EMERGENCY department staff are being assaulted by drug fueled patients as the number of urgent calls to respond to violent patients soars by close to a quarter.
Ballarat Health Services data shows the number of code grey incidences at the Ballarat Base Hospital emergency department increased by 23.33 per cent in 2015 alone. A code grey is a code called when there is an unfolding risk of violence.
In 2014 115 code greys were called in the emergency department. It shot up to 150 code grey calls in 2015.
Ballarat Base Hospital acting chief executive Andrew Kinnersly said a recent court case where a man was jailed for biting and spitting a doctor highlighted the violence staff were forced to deal with.
“Unfortunately it does happen (often), we’ve really improved the reporting of code greys,” Mr Kinnersly said.
“We’ve had examples of patients biting and spitting, unfortunately it’s a lot more common than it should be.
“There is a zero tolerance toward violence.”
When a code grey is called a designated response team – consisting of security staff, a clinical lead and staff in the immediate vicinity – respond. Police are called to the hospital “if required” Mr Kinnersly said.
He said anecdotal evidence suggested police were called to the emergency department around two to three times a month to deal with violent situations.
The number of security staff at the hospital has grown by 34 per cent in the past 18 months to cope with the levels of violence.
“We take all (violent) incidences extremely seriously,” Mr Kinnersly said.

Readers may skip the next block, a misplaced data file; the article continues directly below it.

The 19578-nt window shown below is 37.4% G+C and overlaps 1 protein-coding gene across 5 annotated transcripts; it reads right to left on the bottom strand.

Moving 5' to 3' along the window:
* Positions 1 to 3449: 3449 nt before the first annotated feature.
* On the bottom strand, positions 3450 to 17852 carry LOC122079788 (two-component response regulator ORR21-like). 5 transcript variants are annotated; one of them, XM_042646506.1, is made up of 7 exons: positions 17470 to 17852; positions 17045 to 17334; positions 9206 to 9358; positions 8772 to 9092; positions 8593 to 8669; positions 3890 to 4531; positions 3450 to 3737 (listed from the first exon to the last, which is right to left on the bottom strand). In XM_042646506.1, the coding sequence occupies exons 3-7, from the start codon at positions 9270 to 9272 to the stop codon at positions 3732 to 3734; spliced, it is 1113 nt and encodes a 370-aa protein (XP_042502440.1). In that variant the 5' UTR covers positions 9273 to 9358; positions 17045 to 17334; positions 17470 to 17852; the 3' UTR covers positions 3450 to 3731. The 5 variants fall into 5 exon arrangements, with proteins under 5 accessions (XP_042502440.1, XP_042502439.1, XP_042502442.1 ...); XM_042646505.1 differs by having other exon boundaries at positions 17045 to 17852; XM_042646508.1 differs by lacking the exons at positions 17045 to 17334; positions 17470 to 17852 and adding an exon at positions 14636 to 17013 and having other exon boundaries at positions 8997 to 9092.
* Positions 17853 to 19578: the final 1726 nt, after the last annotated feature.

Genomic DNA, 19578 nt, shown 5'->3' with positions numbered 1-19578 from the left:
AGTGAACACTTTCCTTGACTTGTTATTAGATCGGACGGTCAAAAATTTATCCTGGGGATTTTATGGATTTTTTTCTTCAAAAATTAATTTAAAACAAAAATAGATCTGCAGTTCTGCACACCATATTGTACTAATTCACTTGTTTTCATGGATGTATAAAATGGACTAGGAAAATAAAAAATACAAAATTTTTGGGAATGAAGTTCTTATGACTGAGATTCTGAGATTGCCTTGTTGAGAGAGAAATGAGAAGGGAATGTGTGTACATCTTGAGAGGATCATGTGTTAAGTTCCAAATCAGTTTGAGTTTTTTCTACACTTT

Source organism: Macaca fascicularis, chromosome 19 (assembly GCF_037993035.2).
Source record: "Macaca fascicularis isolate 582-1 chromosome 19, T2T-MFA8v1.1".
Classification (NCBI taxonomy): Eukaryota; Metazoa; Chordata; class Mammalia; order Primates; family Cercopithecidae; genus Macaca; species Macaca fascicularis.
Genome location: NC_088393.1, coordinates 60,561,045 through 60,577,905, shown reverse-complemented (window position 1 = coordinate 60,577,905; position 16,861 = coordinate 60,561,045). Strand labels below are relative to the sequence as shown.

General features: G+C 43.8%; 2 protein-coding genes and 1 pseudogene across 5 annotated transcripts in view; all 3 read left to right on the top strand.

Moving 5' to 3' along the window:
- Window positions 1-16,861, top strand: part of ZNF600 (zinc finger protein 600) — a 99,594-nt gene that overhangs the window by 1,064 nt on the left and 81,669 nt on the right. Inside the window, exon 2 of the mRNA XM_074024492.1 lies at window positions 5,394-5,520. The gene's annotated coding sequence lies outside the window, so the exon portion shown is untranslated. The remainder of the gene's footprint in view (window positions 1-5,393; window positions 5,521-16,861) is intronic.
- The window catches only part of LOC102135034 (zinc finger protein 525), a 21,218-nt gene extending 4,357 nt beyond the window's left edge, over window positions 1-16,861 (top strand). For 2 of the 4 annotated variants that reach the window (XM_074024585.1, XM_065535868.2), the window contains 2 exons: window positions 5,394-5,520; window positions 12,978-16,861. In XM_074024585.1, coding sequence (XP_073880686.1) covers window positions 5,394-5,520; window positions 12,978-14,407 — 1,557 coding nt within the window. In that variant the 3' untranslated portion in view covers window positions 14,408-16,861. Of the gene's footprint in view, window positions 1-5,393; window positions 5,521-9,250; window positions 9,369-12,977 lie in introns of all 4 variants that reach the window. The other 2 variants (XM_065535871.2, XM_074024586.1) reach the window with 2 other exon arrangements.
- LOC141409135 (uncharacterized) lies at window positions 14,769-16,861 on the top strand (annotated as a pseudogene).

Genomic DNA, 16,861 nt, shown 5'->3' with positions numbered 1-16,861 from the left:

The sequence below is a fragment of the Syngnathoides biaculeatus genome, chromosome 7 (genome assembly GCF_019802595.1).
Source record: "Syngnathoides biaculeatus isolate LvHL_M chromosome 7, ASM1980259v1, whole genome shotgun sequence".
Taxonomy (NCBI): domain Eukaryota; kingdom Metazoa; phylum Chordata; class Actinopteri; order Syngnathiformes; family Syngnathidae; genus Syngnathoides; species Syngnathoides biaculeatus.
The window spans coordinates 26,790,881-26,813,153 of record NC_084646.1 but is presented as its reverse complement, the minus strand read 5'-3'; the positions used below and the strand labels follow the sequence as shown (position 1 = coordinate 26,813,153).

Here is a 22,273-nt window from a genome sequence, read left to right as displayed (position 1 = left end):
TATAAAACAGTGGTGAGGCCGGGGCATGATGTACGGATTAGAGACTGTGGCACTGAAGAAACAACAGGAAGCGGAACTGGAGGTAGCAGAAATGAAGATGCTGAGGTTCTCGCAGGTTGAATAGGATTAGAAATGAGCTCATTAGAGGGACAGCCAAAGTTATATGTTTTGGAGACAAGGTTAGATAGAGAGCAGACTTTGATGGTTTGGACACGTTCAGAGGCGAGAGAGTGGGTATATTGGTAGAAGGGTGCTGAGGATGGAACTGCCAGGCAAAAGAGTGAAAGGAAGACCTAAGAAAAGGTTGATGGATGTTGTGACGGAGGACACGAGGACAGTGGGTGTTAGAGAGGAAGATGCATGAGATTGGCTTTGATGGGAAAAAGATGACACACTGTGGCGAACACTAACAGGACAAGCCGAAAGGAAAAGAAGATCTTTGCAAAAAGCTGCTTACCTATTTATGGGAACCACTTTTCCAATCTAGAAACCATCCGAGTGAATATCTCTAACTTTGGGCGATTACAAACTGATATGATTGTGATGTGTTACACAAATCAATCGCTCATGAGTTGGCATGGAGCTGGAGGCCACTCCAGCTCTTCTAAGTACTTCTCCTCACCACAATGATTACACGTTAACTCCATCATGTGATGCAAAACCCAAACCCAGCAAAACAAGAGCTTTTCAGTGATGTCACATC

We’ve had examples of patients biting and spitting, unfortunately it’s a lot more common than it should be.- Andrew Kinnersly
The hospital has also engaged a number of preventative measures in a bid to reduce patient frustration and the violence that may result from frustration.
CCTV is now operating in the emergency department and triage wards so security can see unfolding violence and be on high alert.
The hospital has also trained 800 staff in the management of clinical aggression. They are trained about risk assessment, reduction and awareness.
Hospital data does not break down the reason code greys are called, but Mr Kinnersley said anecdotal evidence pointed to an increase in the number of drug fueled violent incidences.
“Clearly, it (drug addiction) is a community problem. The number of people affected by drugs is significant,” Mr Kinnersley said.
The increase comes as Ambulance Employees Australia Victoria assistant secretary Danny Hill said paramedics were regularly abused by drug-affected patients, with some kicked in the stomach and stomped on when trying to help patients.
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